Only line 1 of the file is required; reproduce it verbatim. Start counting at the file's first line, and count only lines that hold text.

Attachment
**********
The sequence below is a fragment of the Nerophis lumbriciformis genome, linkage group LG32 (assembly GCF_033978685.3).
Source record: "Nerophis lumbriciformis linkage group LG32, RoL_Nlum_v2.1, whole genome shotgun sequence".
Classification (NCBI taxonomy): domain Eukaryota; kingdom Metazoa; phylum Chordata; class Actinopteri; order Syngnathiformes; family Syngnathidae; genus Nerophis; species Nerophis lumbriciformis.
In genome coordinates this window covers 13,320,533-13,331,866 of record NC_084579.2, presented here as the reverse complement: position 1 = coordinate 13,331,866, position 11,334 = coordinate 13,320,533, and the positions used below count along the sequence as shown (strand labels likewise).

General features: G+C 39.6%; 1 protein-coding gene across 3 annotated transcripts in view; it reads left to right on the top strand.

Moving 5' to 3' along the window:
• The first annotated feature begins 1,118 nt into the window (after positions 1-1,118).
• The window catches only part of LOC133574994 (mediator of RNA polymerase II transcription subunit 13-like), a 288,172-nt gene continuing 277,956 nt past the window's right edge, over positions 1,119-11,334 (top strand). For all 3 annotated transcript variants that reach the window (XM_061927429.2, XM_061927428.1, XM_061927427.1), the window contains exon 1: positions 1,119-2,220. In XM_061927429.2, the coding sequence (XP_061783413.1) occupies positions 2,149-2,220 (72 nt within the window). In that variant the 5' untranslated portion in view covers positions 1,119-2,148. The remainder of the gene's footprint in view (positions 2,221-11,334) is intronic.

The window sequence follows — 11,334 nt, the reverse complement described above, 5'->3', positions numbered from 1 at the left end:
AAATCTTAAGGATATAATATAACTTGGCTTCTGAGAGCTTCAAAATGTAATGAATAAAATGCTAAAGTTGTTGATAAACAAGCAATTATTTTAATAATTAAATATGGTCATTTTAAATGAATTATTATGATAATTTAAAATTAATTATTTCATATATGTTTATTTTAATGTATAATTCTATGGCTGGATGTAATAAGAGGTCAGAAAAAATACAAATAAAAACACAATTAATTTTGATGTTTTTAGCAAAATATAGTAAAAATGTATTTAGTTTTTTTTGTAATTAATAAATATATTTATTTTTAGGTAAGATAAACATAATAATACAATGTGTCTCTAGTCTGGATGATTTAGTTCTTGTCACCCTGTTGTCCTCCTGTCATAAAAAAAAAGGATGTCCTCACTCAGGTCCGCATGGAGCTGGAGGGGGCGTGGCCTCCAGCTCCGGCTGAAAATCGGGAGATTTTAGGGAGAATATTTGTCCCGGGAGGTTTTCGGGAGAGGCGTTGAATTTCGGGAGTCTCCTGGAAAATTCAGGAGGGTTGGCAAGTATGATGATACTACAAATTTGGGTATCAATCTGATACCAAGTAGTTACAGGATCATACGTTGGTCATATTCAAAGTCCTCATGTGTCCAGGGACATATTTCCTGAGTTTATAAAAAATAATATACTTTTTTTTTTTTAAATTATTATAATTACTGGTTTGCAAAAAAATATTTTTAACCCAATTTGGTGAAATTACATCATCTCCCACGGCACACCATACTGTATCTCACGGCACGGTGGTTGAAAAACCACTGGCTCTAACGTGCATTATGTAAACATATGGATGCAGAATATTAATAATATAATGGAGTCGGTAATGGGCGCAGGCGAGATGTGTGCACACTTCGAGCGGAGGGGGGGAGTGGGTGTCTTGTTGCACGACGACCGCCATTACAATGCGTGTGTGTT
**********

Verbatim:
The sequence below is a fragment of the Nerophis lumbriciformis genome, linkage group LG32 (assembly GCF_033978685.3).